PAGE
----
Do You Know How to Grow a $300 Tomato?

By
Real Estate Agent with Coldwell Banker West Shell
$300 Tomato I do! Take one "do it yourself" gardener add multiple type of pots, several tomato plants and various "things" for the vines to hang onto...add copious amounts of water, mix them altogether and the outcome is ....a $300 tomato. Like any "do itself projects" this one bears the pride of ownership. The gardener (my husband) insists that these tomatoes taste far better than anything from the store-but I think for $300 I could buy a carts of tomatoes as well everything else at Jungle Jims. Many greater Cincinnati homeowners and potential buyers think they can save tons of money by "doing things themselves". And for many handypersons whose household updates and fixes rival professional contracted work- "doing it yourself" makes sense. But for many of us- the cheap fix can end equating to a $300 tomato. You did it- but by the time you fixed all the mistakes and corrected the problems you created, the cost savings may have disappeared. Before you decide the "how" and "who" of any job -ask yourself the following questions:
  • cost of supplies
  • delivery costs (if you can't transport it yourself)
  • tools required
  • permits
  • estimated to complete job
  • how long can you live with the mess
  • do you need to sub-contract some of the work-ie: electric, plumbing
  • can a contractor obtain materials at a discounted rate
  • will your work pass city, county inspections
Over confidence can be very expensive in "gardening" and "real estate home improvements"- just make sure the final product is really worth the investment. There's nothing wrong with "doing it yourself" or saving up to have "somebody else do it" as long as you are happy with the results. If you would like a great deal on a $300 tomato- call or email me. Helpful Links: Do It Yourself; Do It Yourself Network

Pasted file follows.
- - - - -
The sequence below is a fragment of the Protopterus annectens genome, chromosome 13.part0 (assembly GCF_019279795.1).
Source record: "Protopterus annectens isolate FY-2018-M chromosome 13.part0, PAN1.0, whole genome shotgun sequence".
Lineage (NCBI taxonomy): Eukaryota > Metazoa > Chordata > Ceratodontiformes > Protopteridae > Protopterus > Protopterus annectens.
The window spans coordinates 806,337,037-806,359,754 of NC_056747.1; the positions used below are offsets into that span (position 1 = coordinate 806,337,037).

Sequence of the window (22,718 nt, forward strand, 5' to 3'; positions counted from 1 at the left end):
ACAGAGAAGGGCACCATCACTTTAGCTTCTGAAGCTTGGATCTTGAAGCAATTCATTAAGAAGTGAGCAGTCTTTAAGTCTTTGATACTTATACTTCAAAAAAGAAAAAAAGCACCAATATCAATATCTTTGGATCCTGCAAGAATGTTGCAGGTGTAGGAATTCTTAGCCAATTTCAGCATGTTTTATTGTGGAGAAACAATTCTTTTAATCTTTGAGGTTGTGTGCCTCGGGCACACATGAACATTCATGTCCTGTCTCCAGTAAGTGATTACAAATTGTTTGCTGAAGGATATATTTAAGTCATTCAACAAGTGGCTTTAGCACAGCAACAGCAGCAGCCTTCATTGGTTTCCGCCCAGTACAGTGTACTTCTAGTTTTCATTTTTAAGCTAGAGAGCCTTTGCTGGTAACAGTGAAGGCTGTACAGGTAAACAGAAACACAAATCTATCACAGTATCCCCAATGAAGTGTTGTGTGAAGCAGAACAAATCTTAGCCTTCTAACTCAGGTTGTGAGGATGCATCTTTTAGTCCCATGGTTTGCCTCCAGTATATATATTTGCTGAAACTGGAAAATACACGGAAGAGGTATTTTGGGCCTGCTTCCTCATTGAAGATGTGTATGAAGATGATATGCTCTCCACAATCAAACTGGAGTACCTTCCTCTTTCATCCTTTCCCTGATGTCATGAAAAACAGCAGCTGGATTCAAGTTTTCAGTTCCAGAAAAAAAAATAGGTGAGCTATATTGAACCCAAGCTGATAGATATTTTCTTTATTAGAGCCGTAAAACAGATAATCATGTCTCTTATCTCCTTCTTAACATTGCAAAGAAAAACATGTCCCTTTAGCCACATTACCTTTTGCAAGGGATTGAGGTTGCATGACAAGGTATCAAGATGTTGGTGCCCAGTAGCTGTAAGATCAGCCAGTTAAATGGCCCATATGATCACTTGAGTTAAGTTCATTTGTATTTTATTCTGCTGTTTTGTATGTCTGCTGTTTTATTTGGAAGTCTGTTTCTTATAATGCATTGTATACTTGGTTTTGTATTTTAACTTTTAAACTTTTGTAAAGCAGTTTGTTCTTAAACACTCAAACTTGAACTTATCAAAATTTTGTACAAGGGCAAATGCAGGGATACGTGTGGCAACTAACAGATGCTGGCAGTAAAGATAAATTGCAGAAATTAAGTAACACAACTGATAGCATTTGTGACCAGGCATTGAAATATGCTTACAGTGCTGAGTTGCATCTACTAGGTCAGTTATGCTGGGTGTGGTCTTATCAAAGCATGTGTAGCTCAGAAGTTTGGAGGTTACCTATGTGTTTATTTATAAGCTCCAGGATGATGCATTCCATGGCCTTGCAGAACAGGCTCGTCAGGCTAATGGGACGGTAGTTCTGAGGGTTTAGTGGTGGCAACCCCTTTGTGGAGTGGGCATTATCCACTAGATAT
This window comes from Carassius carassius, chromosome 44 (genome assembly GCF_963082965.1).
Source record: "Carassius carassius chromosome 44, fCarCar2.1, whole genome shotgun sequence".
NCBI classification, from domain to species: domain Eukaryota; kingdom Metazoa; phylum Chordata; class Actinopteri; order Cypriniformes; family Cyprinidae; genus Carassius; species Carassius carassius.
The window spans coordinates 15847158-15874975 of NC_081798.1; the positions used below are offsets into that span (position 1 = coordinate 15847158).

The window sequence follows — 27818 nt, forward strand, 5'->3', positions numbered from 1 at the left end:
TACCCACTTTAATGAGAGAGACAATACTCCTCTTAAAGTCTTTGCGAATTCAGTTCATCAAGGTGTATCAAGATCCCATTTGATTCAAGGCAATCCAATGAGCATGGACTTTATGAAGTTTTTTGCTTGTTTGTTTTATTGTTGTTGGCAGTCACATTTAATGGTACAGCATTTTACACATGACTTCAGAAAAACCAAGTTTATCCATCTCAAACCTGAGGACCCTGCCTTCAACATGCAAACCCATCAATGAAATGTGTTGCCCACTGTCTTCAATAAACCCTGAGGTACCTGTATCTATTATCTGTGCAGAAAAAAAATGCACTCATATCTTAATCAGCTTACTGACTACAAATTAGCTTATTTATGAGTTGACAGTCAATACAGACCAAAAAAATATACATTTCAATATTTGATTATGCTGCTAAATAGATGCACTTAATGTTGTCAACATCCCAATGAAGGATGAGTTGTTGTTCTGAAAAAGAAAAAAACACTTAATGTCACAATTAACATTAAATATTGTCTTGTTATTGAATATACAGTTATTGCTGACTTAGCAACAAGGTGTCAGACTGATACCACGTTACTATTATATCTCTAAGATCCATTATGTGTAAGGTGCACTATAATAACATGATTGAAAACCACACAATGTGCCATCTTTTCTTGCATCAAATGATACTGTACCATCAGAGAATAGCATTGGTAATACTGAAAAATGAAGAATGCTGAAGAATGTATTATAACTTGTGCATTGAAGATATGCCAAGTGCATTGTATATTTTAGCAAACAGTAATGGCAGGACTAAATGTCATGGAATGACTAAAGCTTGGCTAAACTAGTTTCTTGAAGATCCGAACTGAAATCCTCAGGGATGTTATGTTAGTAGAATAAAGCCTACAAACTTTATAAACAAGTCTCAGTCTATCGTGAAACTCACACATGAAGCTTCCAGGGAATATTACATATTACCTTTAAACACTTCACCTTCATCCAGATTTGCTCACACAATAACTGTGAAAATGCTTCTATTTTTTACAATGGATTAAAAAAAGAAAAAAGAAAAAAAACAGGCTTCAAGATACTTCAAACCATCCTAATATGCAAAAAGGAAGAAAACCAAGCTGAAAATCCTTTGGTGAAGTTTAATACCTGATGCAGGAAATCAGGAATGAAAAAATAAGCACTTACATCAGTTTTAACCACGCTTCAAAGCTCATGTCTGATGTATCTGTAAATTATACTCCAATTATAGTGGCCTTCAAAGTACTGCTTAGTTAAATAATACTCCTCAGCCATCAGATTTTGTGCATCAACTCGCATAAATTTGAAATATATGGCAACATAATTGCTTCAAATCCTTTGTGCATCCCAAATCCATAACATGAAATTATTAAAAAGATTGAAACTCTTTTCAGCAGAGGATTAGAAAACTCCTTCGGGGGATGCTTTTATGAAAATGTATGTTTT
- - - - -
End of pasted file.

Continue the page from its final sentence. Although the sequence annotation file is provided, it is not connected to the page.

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Comments (3)

Laura Gray
RE/MAX Realty Group - Gaithersburg, MD

Kathy

 

You bring up a valid point and one many "Harry Homeowners" should adhere too.

But every once in awhile I love the tsate of a $300 tomato , as there is no better taste than one of accomplishment.

Sep 09, 2010 04:42 AM
Donald Tepper
Long and Foster - Fairfax, VA
DC area investor helping heirs of inherited homes

To add to the drawbacks of doing it yourself, I'd add:

Time spent: That's similar to, but not quite the same as, your "estimated to complete job." Here, we're not just talking about how long from beginning to end, but whether there's a better use of one's time. If you really love installing a new toilet seal, then fine--chalk it up to recreation. Otherwise: Is there a better use of the time?

Buyer's concern: Whether the repairs are being done in anticipation for a sale, or whether they're just being done to do them, ask: How would a buyer react? I've seen plenty of floors put in incorrectly. Maybe, technically, they're OK. But the wrong adhesive was used, so there's a squishing sound at every step. Or the subfloor wasn't prepared properly, so you can feel joints and other things as you walk across. Or tilework--kitchen counter, kitchen floor, or bathroom. It may be functional, but it doesn't look right. The grout lines are uneven. The tiles aren't flat. Or the tiles at a corner aren't cut properly. That sort of thing. Not only are these obvious turn-offs for a buyer, but it also raises legitimate questions in the buyer's mind: Did the owner do other repairs--electrical or plumbing, for instance--that really could be health or safety hazards? And even if the answer is "no," it's difficult to reassure a cautious buyer.

Good post.

Sep 09, 2010 04:47 AM
Brian Rugg
Rugg Realty LLC Sun City Texas 512-818-6700 - Georgetown, TX
Sun City TX Real Estate - Georgetown, TX Real Est

Hello Kathy:

 

Some things are best left to the professionals.  We have also had some $300 tomatoes around our house , but not for several years.  I have suggested.

Sep 09, 2010 04:52 AM